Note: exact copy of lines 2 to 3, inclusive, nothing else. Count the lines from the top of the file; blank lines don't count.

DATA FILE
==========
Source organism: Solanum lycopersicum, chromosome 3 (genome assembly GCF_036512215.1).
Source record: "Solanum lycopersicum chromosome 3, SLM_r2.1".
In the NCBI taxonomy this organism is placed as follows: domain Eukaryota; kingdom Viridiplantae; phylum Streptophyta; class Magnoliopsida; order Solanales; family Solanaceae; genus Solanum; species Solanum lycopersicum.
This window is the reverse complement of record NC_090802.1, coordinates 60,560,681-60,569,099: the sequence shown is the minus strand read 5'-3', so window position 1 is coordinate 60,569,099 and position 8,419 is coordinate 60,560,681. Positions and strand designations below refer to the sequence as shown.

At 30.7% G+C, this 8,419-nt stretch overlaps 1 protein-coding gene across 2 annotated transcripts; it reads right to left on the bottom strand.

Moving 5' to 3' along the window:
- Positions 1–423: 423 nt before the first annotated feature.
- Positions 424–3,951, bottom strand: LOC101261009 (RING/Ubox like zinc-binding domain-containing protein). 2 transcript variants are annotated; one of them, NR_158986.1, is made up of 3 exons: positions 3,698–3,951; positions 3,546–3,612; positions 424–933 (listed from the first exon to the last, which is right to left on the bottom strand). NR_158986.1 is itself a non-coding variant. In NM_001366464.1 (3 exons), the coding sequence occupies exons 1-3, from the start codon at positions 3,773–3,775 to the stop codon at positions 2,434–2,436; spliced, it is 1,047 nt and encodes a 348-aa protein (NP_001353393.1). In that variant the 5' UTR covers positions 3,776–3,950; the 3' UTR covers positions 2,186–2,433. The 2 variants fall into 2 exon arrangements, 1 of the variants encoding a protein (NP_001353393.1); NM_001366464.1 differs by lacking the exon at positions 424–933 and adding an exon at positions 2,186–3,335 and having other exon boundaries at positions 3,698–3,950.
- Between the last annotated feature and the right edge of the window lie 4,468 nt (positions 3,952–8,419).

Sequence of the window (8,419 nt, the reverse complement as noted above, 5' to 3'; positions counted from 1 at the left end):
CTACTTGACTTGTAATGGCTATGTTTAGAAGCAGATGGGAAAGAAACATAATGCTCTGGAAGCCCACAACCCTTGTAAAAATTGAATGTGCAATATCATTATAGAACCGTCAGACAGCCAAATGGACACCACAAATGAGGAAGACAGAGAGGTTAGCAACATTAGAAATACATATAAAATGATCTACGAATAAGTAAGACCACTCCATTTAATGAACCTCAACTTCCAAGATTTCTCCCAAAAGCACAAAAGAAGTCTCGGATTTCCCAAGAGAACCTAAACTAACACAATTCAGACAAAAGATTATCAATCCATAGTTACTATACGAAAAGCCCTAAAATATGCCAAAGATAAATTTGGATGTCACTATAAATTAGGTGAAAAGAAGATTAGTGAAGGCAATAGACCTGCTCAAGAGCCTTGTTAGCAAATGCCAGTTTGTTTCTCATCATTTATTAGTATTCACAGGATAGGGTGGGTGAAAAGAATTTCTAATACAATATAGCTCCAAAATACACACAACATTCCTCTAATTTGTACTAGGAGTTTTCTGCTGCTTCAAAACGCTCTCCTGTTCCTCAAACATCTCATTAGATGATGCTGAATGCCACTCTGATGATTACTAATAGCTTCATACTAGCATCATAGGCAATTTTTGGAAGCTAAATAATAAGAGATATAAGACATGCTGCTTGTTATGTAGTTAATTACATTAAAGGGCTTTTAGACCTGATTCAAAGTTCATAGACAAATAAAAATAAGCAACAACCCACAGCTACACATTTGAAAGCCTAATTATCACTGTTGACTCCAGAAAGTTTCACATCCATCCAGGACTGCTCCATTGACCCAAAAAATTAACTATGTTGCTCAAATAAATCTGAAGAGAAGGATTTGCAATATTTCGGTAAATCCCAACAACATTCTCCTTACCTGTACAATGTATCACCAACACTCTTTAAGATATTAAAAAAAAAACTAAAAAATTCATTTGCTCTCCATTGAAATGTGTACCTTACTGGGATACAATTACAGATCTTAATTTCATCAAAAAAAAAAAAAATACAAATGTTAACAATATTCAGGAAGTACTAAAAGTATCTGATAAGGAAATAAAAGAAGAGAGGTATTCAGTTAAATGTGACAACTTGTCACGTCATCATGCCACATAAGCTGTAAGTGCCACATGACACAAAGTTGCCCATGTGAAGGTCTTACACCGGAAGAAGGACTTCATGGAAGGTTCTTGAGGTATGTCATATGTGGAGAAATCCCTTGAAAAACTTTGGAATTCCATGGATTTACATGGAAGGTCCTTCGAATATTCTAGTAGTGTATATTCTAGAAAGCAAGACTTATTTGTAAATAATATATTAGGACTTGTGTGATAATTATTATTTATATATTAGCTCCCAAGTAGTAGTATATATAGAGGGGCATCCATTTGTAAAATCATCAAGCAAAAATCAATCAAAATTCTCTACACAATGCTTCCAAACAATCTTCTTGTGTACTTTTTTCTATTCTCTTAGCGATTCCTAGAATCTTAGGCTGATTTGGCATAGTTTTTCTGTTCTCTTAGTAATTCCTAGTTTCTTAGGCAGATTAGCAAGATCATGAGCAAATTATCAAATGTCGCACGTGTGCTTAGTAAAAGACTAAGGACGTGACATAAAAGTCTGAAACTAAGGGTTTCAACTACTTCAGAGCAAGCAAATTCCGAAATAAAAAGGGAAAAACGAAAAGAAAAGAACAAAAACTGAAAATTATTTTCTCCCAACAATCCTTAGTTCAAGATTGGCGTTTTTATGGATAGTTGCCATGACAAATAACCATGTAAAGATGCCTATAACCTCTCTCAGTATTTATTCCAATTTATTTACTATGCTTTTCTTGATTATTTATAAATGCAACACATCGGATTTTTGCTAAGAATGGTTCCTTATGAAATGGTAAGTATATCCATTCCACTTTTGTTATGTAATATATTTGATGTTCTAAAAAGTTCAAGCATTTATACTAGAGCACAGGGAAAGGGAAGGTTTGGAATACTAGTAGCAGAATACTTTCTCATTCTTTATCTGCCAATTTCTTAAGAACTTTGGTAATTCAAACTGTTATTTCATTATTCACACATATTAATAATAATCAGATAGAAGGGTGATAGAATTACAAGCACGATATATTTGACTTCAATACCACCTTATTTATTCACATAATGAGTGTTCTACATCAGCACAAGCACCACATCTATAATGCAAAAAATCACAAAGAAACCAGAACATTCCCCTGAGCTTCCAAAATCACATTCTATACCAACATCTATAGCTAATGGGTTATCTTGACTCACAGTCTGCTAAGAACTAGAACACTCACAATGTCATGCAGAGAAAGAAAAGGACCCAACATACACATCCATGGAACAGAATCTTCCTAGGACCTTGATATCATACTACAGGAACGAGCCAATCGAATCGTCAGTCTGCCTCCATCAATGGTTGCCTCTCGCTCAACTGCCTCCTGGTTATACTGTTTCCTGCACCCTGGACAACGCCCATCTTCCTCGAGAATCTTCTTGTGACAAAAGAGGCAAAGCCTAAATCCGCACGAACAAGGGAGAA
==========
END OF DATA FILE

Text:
Source record: "Solanum lycopersicum chromosome 3, SLM_r2.1".
In the NCBI taxonomy this organism is placed as follows: domain Eukaryota; kingdom Viridiplantae; phylum Streptophyta; class Magnoliopsida; order Solanales; family Solanaceae; genus Solanum; species Solanum lycopersicum.